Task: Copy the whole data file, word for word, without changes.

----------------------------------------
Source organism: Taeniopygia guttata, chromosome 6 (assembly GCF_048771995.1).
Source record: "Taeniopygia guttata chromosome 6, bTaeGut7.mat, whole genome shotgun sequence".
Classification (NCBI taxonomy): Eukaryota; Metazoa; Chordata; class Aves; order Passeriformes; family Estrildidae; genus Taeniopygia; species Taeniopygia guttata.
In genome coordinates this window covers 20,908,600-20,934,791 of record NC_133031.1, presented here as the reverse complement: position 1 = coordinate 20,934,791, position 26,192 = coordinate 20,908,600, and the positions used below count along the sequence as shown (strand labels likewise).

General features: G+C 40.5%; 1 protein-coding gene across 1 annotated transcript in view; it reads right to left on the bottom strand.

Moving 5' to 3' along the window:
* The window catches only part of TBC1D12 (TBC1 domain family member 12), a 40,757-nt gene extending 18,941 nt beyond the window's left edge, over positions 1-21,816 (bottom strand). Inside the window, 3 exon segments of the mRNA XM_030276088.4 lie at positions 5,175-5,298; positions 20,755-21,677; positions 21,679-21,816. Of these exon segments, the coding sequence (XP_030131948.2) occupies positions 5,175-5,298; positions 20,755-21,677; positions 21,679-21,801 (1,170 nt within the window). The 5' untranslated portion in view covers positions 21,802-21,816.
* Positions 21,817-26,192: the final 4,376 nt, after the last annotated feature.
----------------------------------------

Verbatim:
Source organism: Taeniopygia guttata, chromosome 6 (assembly GCF_048771995.1).
Source record: "Taeniopygia guttata chromosome 6, bTaeGut7.mat, whole genome shotgun sequence".
Classification (NCBI taxonomy): Eukaryota; Metazoa; Chordata; class Aves; order Passeriformes; family Estrildidae; genus Taeniopygia; species Taeniopygia guttata.
In genome coordinates this window covers 20,908,600-20,934,791 of record NC_133031.1, presented here as the reverse complement: position 1 = coordinate 20,934,791, position 26,192 = coordinate 20,908,600, and the positions used below count along the sequence as shown (strand labels likewise).

General features: G+C 40.5%; 1 protein-coding gene across 1 annotated transcript in view; it reads right to left on the bottom strand.

Moving 5' to 3' along the window:
* The window catches only part of TBC1D12 (TBC1 domain family member 12), a 40,757-nt gene extending 18,941 nt beyond the window's left edge, over positions 1-21,816 (bottom strand). Inside the window, 3 exon segments of the mRNA XM_030276088.4 lie at positions 5,175-5,298; positions 20,755-21,677; positions 21,679-21,816. Of these exon segments, the coding sequence (XP_030131948.2) occupies positions 5,175-5,298; positions 20,755-21,677; positions 21,679-21,801 (1,170 nt within the window). The 5' untranslated portion in view covers positions 21,802-21,816.
* Positions 21,817-26,192: the final 4,376 nt, after the last annotated feature.